The trend showing a more rigorous application of the
certification criteria in B.C., particularly in respect of the
pleadings and identifiable class requirement, has continued with
the B.C.S.C.'s reasons for judgment in Unlu v. Air
Canada, 2015 BCSC 1453.
In this set of cases, individual representative plaintiffs had
purchased tickets for international air travel from each of five
different defendant airlines. The tickets included amounts
described as airfare as well as variously described taxes and fees,
which included amounts for fuel surcharges. The five actions
alleged that the manner in which fuel surcharges are displayed and
described on passengers' ticket receipts amounts to a deceptive
act or practice contrary to the Business Practices and Consumer
Protection Act (the "BPA").
In detailed reasons, Adair J. reviewed the plaintiffs'
pleadings and applied the B.C.C.A.'s recent reasons in the
Ileman Appeal (2015 BCCA 260). Adair J. concluded that the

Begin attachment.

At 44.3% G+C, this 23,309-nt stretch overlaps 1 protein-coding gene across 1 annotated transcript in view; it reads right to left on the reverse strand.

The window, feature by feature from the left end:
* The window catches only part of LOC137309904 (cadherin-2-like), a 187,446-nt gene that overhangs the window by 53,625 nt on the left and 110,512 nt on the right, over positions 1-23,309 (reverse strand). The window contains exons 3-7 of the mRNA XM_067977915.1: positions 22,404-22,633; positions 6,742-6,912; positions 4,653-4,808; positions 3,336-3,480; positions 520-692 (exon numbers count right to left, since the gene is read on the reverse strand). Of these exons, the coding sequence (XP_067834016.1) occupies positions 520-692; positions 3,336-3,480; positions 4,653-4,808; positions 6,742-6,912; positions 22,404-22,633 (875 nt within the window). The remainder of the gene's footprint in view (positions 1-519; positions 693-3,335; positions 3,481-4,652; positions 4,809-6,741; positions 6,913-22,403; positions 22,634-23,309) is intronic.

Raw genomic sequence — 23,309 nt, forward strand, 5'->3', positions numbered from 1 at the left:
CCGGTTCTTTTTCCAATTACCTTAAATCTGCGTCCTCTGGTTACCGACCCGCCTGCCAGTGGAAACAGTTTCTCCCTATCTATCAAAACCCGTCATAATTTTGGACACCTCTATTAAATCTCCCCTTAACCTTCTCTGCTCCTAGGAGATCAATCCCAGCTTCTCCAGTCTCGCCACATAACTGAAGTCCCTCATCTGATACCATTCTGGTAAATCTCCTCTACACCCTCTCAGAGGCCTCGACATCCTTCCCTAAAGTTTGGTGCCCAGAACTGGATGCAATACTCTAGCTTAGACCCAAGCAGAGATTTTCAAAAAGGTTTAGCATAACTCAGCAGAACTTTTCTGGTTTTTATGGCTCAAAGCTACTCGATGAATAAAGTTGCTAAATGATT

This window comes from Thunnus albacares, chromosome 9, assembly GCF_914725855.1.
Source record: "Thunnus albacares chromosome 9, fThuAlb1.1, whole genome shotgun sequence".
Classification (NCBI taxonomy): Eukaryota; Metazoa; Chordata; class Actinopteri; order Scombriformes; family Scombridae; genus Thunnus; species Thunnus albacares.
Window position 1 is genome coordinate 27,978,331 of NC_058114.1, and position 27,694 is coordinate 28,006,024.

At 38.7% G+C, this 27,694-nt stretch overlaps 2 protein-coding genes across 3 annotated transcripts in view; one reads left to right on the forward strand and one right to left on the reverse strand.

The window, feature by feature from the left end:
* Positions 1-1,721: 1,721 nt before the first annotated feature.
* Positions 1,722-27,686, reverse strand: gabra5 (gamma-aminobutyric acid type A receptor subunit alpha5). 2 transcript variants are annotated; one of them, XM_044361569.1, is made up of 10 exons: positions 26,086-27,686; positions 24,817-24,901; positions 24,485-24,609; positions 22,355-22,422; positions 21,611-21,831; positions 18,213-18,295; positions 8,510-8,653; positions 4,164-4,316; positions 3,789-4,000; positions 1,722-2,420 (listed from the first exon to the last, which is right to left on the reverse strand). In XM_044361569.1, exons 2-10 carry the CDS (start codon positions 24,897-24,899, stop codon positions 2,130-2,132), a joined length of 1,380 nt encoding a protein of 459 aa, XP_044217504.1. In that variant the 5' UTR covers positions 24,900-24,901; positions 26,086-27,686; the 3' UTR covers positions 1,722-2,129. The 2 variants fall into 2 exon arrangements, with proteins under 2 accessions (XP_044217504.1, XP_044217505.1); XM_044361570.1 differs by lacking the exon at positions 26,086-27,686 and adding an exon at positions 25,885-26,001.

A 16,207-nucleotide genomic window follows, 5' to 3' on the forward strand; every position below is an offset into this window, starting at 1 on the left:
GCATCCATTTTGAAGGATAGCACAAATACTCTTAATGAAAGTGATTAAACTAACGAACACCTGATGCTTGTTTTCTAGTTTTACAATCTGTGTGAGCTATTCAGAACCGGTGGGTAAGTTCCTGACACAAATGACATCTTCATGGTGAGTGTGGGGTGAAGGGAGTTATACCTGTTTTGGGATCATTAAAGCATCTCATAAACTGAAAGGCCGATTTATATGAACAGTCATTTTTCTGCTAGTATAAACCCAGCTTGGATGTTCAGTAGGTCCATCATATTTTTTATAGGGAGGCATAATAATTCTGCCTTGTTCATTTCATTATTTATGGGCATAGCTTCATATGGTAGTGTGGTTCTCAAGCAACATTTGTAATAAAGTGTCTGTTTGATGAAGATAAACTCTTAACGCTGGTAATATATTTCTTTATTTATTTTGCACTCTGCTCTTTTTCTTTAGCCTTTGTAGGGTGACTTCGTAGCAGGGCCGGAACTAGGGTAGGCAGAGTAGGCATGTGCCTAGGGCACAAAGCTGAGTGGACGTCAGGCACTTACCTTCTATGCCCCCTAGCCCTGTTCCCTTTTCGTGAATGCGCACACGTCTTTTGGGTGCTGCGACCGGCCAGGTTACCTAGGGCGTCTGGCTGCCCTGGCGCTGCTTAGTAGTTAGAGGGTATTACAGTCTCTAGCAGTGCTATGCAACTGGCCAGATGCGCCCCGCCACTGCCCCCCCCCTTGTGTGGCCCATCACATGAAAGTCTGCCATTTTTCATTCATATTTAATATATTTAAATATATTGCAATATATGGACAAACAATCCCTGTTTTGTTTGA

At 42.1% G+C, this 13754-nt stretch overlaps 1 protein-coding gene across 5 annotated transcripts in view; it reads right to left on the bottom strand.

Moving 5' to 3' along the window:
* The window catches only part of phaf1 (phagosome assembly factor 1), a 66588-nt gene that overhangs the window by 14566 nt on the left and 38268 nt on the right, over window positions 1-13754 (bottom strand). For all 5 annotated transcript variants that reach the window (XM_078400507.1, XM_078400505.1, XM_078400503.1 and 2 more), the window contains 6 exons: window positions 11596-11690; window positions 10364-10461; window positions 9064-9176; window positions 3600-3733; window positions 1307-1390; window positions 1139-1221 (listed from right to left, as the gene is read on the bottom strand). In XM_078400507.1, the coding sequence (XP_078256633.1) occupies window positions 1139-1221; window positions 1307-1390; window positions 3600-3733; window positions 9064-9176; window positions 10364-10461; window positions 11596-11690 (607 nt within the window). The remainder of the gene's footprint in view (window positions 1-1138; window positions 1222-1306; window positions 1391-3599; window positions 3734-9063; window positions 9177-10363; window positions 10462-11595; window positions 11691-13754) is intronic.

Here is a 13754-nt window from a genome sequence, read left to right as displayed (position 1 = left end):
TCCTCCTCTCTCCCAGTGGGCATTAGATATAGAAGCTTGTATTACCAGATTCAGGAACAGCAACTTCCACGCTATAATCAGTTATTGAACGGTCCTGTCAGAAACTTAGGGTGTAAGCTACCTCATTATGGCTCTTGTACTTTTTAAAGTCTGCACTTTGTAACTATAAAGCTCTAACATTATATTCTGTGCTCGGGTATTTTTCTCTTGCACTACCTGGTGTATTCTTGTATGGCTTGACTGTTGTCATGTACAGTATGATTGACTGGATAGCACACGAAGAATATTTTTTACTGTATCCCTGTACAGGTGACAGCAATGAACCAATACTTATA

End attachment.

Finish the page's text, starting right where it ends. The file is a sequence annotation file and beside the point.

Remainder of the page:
plaintiffs did plead a reasonable claim for a declaration or an
injunction in relation to the alleged deceptive conduct, but failed
to plead sufficient material facts to make out a reasonable claim
for a restoration order, unjust enrichment or punitive damages.
Adair J. further held that both of the two proposed,
alternative, class definitions were unnecessarily broad and
included persons who will not have any claim under the BPA. This
conclusion stemmed from the failure of the proposed class
definitions to account for the consumer's purpose –
whether personal or business – in entering into the impugned
"consumer transaction", as required by the BPA. The
plaintiff therefore failed to show there was some basis in fact
that there is an identifiable class.
Defendants in B.C. continue to have success through focusing
their certification opposition on the pleadings and class
definition requirements of certification.
It's not often that our little blog intersects with such titanic struggles as the U.S. presidential race – and by using the term "titanic" I certainly don't mean to suggest that anything disastrous is in the future.
J.J. v. C.C., is an interesting case in which the court held that an automotive garage owes a duty to minor children to secure the vehicles on the premises by locking the cars and safely storing the car keys...
In Irwin v. Alberta Veterinary Medical Association, 2015 ABCA 396, the Alberta Court of Appeal found that the "ABVMA" failed to afford procedural fairness to a veterinarian undergoing an incapacity assessment.
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